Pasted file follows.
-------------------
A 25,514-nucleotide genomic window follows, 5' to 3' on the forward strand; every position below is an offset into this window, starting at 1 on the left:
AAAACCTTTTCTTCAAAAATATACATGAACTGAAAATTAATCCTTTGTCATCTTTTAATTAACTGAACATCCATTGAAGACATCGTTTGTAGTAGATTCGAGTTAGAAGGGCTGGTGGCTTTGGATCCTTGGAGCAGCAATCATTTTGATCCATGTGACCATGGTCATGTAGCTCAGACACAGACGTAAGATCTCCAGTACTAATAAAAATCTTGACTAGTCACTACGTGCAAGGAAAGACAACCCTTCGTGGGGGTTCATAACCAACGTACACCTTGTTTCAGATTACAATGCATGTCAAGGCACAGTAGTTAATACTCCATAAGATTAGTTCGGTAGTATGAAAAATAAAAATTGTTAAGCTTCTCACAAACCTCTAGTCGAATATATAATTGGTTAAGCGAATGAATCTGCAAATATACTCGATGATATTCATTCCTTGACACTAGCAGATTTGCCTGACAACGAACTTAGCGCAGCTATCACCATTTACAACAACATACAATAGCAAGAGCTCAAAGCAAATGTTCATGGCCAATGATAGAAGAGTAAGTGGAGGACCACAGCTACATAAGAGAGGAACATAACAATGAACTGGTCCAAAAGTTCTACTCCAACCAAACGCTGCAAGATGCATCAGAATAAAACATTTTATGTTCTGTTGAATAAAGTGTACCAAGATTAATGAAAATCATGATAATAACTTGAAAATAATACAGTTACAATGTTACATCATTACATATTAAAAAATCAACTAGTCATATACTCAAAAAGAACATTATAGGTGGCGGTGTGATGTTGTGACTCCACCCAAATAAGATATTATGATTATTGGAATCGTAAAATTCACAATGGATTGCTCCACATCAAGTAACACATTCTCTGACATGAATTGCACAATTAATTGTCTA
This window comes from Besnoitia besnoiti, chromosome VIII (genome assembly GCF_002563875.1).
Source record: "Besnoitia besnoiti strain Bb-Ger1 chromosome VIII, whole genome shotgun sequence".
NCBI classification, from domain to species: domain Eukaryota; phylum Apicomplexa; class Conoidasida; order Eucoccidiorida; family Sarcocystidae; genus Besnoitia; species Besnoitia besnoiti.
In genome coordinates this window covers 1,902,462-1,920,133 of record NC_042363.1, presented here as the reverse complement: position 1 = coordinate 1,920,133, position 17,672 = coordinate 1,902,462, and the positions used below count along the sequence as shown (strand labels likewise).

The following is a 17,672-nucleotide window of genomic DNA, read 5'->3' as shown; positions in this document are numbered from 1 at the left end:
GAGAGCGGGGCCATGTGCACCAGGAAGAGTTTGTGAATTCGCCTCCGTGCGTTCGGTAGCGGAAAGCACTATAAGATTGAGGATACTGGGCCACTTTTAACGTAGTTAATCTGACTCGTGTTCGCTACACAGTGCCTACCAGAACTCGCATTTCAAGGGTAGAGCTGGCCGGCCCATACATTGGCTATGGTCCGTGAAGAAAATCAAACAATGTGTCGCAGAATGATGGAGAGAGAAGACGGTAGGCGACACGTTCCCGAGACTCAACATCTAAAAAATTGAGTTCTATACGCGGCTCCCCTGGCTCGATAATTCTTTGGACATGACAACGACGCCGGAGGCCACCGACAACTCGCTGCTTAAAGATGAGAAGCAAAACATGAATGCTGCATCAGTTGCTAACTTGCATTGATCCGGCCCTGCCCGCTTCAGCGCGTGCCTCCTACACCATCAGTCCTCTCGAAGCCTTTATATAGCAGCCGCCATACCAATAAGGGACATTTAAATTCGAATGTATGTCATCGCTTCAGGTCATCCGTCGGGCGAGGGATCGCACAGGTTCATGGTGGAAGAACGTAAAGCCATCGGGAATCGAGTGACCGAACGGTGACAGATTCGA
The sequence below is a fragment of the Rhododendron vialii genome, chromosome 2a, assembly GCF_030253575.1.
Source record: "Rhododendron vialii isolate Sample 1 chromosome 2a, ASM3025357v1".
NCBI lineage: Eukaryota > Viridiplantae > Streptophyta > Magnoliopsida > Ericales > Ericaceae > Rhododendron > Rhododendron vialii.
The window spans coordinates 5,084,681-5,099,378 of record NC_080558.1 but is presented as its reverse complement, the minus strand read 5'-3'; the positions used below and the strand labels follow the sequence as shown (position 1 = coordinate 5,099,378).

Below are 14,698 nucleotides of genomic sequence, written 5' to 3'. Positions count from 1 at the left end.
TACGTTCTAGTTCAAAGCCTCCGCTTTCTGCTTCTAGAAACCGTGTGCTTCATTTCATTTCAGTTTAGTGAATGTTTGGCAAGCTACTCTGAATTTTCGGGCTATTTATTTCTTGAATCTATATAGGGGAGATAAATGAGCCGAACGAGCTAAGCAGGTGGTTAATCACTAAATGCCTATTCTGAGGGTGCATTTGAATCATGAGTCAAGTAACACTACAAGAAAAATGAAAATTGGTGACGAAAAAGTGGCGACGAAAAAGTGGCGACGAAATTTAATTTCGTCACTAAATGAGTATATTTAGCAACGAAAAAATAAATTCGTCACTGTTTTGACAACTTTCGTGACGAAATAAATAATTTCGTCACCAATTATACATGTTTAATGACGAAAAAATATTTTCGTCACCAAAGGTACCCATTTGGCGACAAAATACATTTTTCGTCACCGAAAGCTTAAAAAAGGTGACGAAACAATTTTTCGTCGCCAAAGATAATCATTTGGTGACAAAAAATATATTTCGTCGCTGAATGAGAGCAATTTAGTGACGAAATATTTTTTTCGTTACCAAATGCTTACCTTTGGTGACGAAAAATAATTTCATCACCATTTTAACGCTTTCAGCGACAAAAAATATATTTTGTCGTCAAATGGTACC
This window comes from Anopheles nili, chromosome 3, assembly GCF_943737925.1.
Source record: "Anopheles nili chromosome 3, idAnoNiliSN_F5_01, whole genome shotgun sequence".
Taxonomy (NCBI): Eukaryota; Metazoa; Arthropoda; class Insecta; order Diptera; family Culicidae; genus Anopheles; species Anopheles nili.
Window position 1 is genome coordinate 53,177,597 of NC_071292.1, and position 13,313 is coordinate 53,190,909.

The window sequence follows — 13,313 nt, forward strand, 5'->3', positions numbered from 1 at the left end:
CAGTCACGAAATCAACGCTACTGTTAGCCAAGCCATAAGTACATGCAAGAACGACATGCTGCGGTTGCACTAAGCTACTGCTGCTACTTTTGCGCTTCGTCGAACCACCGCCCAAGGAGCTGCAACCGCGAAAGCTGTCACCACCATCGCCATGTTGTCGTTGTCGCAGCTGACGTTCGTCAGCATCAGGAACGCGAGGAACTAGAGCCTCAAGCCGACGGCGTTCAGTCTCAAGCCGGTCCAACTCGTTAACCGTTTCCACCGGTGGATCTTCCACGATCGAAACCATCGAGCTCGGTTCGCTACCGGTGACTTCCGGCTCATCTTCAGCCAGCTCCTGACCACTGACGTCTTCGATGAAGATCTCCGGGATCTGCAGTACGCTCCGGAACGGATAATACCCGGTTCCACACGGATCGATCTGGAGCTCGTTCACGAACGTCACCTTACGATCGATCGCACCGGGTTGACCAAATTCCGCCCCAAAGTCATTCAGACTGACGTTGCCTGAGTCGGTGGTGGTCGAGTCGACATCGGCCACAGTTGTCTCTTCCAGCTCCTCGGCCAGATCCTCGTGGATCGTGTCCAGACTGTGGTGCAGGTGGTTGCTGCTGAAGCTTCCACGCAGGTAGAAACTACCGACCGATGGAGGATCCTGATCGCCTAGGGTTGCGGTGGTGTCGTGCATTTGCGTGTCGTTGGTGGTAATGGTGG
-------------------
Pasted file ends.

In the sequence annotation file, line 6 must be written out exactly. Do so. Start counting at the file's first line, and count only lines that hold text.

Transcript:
In genome coordinates this window covers 1,902,462-1,920,133 of record NC_042363.1, presented here as the reverse complement: position 1 = coordinate 1,920,133, position 17,672 = coordinate 1,902,462, and the positions used below count along the sequence as shown (strand labels likewise).